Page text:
Epitomizing the idea of style-as-substance, the unbalanced, never fully formed film encroaches on the mental space of youth with uncommon deliriousness, encapsulating the dialectics of a child’s mind parsimoniously plucking and trying on identities piecemeal in a world where youth culture was only just coming into itself. (One presumes main character Xiao Si’r (Chang Chen), a rebel without a pause, would be a big Jean-Pierre Léaud fan if he had the chance). It’s as if the film is devouring any identity it can in an attempt to become whole and cohesive. Defiantly unmanageable, A Brighter Summer Day also refuses to stagnate with Si’r or any one character; rather, it finds close company in the collective-minded culturally Asian cinema of old even as it acknowledges, in its feverish independence, that said cinema was never really as monolithically “collectivist” as generalization-prone Westerners think it is. The spirit of Ozu and his more interaction-focused framing is alive in Yang’s film – not collectivity as a given or an Eastern cultural “essence”, but a point of consideration to ponder. Si’r is a dot in a Seurat painting, an icon imbued with vitality and meaning via his interaction with the communal world Yang never leaves behind. To paraphrase Faulkner, he is a commonwealth.
Speaking of Faulkner, Yang’s novelistic, multi-chaptered style, borrowing obviously from Francis Ford Coppola’s The Godfather, could threaten torpor, the way that all “bookish” cinema does. But the film’s admiration by none other than Martin Scorsese – Coppola’s more pulsating, throbbing electro-shocked cinematic cousin and antithesis – also suggests the surprising dexterity of Yang’s distinctly cinematic work, the work of a mind that loves cinema and lives to try on other films. (It’s more akin to several of Coppola’s later, more feverishly hedonistic features than The Godfather, if I had to draw a line that need not be drawn). Swirling around and constantly reigniting itself with cultural indicators and markers of fluctuating identity, the pugnacious film refuses to settle down; new cultures, new identities, are always being appended.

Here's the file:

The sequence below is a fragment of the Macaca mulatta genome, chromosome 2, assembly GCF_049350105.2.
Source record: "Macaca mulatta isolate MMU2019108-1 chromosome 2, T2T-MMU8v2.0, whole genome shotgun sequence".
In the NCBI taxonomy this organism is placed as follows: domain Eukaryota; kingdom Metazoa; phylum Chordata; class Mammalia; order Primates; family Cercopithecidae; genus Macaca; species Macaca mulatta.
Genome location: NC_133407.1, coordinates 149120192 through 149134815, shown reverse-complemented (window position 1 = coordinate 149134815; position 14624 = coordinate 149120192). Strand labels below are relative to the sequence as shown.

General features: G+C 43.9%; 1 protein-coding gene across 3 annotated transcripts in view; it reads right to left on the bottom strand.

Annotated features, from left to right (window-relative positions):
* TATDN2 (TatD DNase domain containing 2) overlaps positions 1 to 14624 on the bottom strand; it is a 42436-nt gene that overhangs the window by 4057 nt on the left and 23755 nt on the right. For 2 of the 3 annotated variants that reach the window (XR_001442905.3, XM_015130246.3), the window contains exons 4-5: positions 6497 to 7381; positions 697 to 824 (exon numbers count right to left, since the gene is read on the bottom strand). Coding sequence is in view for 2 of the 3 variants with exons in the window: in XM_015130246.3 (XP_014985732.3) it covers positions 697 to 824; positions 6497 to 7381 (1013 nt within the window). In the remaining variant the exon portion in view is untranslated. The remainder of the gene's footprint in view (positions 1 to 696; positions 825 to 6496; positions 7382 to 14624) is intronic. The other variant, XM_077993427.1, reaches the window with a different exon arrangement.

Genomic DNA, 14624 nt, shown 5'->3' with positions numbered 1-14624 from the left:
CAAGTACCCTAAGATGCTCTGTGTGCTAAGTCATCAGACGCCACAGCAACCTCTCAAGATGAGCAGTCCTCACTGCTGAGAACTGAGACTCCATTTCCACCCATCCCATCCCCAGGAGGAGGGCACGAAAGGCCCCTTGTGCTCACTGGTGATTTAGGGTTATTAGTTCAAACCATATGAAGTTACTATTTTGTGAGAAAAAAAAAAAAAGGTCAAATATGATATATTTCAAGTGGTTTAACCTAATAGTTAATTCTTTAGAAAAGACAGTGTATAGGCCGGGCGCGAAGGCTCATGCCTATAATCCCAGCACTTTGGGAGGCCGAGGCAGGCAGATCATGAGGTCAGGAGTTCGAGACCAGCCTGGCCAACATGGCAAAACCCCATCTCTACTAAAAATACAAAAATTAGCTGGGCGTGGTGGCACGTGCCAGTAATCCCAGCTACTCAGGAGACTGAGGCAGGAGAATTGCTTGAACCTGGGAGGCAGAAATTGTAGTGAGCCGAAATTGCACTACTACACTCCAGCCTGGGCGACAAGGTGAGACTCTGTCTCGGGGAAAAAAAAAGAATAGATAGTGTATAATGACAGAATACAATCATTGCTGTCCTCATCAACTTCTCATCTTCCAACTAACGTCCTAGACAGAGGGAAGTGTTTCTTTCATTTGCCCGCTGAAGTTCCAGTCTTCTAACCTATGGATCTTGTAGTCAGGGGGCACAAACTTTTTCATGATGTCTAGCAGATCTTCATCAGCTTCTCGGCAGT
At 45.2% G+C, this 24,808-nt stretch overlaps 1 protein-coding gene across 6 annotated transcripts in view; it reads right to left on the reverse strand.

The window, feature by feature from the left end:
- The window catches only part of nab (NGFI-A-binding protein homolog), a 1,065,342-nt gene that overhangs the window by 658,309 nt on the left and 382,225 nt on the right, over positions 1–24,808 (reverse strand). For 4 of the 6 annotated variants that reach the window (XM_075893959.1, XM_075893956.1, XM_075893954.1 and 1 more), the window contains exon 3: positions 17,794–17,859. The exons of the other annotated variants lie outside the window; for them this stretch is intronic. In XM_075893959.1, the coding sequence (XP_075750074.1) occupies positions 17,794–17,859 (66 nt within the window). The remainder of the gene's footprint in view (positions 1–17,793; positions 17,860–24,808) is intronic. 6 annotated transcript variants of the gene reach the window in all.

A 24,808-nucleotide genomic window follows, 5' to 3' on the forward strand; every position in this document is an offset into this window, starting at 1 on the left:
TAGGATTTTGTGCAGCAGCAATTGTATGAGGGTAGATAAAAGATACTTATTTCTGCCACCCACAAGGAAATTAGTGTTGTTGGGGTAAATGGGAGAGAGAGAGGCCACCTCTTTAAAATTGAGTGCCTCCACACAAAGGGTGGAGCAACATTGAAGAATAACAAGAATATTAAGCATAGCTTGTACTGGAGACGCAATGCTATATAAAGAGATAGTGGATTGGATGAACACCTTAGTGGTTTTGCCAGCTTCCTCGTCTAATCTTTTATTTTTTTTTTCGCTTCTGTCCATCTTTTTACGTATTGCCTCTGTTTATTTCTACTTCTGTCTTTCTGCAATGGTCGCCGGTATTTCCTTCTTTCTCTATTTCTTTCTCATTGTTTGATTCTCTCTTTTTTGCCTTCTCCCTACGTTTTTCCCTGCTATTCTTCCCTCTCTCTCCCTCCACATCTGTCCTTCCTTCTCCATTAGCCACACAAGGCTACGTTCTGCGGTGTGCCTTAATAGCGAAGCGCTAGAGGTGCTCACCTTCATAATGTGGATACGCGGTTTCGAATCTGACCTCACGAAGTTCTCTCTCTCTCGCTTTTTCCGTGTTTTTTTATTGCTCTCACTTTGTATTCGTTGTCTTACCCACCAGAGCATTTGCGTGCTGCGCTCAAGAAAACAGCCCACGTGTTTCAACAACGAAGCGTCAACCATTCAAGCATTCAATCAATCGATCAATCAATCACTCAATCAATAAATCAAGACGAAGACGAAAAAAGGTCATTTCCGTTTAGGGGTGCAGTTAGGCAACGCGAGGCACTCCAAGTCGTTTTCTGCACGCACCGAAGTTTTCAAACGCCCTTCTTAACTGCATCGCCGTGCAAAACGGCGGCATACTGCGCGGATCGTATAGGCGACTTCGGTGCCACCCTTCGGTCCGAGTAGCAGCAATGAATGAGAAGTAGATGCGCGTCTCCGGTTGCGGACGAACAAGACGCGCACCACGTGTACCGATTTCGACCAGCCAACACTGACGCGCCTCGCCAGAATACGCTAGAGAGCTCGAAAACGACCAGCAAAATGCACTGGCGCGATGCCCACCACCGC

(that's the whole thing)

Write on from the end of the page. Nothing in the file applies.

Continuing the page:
Fittingly then, Yang refuses to ossify Si’r, a youth who crackles with perspiration and self-modification. Instead, Yang liquefies him depending upon who he is near – the Si’r in the secluded domesticity of “traditional” home and Si’r in the bustle of modern, public life are of the same body but of more flexible, antagonistic minds. Much like Ozu’s cinema though, this two-faced Janus head – one looking forward to Asia’s future and one looking back – is no reductionist cultural commentary on the relative merits of Asian “tradition” and Asian “modernity” construed separately. Instead, it co-opts a more filigreed, unstable exploration of split selves and the constant restructuring of the individual and social personality as interactively formulated by the dialectics of the interior and the exterior. Unlike many Western heroes, Si’r – nor any character in the film – has no “essential” self; he is always a product of his environment, always in conversation with it, always asking that we understand how fluid our own minds are, how we shape to our containers even as we try to punch holes in them and expand them to our liking. That the character is conjoined with the film itself in its persistent, vacillating thirst for an elusive style or “self” suggests that art culture, public culture, is always a torrid affair between many interactive spaces, always an active, verbal machine in constant fluctuation. Cinema, much like the human mind, refuses to be defined in the singular.